Wednesday, May 07, 2014

Review: Whip - Digitus Impudicus

It's hard to believe that underground legends like Whip, who've been around since 1998 and have played countless shows and appear on the most obscure of kuttes are only now in the year 2014 releasing their first LP, Digitus Impudicus. Believe it or not, it's true, and with only one founding member (Sturt) left in the band it's a wonder this release has even come to light. The album is also their longest release to date, coming in at a hefty just-under forty minutes weigh in.

Genre: Grindcore
Release Date: November 11th, 2013
  1. Sickling
  2. Demon Rum
  3. The Grand Sadistic Feeding
  4. Razor-Fucked
  5. Halo of Hate
  6. Family Massacre
  7. The Beast
  8. Terrorsatan
  9. You Can Rot
  10. Hellhound
  11. Feed Them Razors (Reign in Hell)
  12. Death and Fear
  13. Uh! (Unholy Death Upon You All!)
  14. Total Playtime: 39 minutes, 01 seconds





Rating: 7.5/10




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It's hard to believe that underground legends like Norway's Whip, who've been around since 1998 and have played countless shows and appear on the most obscure of kuttes are only now in the year 2014 releasing their first LP, Digitus Impudicus. Believe it or not, it's true, and with only one founding member (Sturt) left in the band it's a wonder this release has even come to light. The album is also their longest release to date, coming in at a hefty just-under forty minutes weigh in.

The genre of grindcore has a plethora of untouched potential that is dwelling under the surface, boiling and becoming ready to erupt like a dormant volcano at the slightest hint of interest directed it's way. Lately there has been a fusion of grindcore and thrash coming to light, and Whip have tapped into this medium with swift efficiency with their charred blend of chaos driven grind goodness and catchy thrash melodies, chants included. Though don't think this is new stuff, Whip have been pulling this off for years and have not quite obtained the recognition they deserve. While the singers, Sturt and Mister Fister, convey large amounts of energy, the most stereotypical portion of this raw blend are the succulent high pitched vocals. There are numerous thrashy chants that will bewitch the listener and make them want to sing and fist pump along to the music, during most of the tracks but most notably "Demon Rum" and "Terrorsatan".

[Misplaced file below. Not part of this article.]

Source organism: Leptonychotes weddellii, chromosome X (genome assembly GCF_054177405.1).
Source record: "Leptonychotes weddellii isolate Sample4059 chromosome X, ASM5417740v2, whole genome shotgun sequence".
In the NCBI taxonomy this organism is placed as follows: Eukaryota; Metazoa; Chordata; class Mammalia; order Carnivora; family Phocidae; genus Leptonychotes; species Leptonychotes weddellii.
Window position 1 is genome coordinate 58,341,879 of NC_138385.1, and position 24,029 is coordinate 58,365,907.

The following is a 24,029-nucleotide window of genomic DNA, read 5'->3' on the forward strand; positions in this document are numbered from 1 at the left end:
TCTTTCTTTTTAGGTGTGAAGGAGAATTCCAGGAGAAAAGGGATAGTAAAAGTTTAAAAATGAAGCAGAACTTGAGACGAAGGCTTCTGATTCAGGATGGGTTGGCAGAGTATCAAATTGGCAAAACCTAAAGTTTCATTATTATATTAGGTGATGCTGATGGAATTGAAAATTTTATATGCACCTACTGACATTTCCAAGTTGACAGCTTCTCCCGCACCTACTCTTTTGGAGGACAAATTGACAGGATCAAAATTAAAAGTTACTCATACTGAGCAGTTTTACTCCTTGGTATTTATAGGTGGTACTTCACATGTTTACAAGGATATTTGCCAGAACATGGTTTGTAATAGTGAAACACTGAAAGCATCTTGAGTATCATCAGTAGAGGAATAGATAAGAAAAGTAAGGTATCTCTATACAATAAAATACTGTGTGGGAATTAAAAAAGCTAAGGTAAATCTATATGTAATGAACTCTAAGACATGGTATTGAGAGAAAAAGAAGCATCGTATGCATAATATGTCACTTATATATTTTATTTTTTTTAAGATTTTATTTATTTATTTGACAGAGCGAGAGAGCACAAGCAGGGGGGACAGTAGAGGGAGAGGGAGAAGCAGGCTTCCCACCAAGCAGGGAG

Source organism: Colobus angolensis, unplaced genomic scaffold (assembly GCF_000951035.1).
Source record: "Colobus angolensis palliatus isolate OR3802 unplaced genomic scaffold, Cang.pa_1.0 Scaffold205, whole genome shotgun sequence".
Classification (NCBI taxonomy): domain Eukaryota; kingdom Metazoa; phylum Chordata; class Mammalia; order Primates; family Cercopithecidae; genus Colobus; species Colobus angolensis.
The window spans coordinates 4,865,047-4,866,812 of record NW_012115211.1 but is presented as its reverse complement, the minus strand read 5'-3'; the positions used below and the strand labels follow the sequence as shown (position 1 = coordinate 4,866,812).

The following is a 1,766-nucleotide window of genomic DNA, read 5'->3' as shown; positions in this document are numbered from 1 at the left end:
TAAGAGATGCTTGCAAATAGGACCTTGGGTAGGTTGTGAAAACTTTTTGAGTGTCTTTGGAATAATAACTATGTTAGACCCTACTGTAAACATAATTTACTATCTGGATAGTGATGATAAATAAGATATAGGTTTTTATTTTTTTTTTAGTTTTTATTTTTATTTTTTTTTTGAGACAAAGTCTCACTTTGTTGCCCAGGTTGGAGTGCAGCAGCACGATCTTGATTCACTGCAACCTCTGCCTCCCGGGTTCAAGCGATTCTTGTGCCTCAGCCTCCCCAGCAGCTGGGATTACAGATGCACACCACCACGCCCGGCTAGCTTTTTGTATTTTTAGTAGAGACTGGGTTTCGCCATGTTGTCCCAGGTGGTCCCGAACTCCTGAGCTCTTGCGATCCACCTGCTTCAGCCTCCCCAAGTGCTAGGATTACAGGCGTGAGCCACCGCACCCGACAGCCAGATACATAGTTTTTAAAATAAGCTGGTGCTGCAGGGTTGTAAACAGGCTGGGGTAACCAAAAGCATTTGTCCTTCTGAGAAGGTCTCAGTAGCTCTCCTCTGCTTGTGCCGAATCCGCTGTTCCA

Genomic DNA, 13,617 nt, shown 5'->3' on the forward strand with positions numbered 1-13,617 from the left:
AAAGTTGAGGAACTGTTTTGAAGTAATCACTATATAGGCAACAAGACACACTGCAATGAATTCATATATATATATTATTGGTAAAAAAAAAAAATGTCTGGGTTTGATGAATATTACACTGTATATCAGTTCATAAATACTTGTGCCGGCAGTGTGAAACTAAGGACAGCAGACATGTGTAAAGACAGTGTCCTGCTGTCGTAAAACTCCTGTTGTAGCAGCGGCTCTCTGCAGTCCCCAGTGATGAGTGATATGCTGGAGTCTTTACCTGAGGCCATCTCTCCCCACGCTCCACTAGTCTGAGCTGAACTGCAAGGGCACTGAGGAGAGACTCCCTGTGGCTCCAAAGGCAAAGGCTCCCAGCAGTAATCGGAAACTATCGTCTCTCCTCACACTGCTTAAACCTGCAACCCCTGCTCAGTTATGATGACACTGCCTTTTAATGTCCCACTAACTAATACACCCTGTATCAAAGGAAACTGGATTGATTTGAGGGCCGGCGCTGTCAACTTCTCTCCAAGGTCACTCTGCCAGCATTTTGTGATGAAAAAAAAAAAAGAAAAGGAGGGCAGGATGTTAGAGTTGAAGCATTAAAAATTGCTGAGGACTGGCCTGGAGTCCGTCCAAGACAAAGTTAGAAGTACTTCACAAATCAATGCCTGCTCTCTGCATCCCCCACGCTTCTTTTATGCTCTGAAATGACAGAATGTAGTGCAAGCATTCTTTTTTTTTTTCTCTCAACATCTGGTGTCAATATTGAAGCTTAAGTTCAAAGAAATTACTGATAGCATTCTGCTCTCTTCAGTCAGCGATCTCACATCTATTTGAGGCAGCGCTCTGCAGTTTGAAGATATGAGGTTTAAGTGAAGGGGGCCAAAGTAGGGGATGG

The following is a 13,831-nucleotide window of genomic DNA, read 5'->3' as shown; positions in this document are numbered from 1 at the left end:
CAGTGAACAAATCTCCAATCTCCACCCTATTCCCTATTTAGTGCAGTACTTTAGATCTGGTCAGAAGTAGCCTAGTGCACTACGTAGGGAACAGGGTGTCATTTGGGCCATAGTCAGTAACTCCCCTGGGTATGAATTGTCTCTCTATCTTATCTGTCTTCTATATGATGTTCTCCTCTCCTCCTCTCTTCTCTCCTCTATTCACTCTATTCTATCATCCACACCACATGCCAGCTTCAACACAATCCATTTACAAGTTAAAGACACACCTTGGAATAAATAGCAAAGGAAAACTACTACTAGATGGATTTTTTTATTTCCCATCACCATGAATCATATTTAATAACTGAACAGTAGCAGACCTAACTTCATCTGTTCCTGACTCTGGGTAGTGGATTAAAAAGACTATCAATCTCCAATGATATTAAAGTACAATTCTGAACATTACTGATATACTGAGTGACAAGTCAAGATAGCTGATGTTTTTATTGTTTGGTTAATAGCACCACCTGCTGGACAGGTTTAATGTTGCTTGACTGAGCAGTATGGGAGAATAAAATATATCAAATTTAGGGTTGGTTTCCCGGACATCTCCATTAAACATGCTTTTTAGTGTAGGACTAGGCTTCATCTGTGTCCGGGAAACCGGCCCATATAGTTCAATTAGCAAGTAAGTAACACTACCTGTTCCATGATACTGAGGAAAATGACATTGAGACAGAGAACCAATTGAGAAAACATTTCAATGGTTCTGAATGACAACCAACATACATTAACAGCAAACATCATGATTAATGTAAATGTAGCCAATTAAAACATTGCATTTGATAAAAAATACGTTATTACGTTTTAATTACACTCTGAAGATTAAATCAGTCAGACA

The material is laden with changes between gingerly distorted thrashing guitar riffs that are lightly doused with shots of solos versus full on grind assaults that blast the listener with flurries of chaotic tangents. These changes normally occur within the same tracks, such as in "Razor-Fucked" and "Halo of Hate", although some songs are strictly one genre or the other. Starting with a slow tempo that has deep tom-toms, single strummed chords and a hammer on/pull off solo, "Razor-Fucked" has the most tempo and composition fluctuations of the thirteen song track-listing and is the only allowance of breathing that the material receives. "The Grand Sadistic Feeding" is another slightly slower track that has eerie diminished riff compilations which stand out with contrast against the rest of the guitar formations, which start to become redundant come the later portion of the mix as they are the same chords rearranged with slight differences; this stands out significantly in the last track, "Uh! (Unholy Death Upon You All!)".

The drums are the least powerful flavor in this multifaceted brew, as they mostly use blast beats in varying tempos fill in the background. The drum kit sounds like it's light, and many of the rhythms are a deviation of punk beats. This ingredient could stand to utilize the tom-toms more throughout their efforts to offset the treble toned guitar and higher vocals to give the material a deeper backing sound. As well, the bass doesn't make many audible appearances but when it is heard it's playing on higher frets and strings which blend in with the overall tone of the rest of the content.

Undoubtedly the memorable slightly blackened thrash/punk guitar rhythms will inspire their fair share of headbanging, fist pumping and moshing just as the vocal chants will entice the audience to yell along with them, however by the end of Digitus Impudicus these features lose their charm, especially on multiple playthroughs and the lackluster drumming takes away from the replayability of the material. The fact that the album clocks in at a lengthy forty minutes hinders the success of this release, many of the tracks are not much more than filler content. Great for less than a handful of listens, once something new and better comes along this one may be shelved and forgotten.

Digital Download Provided by: Whip

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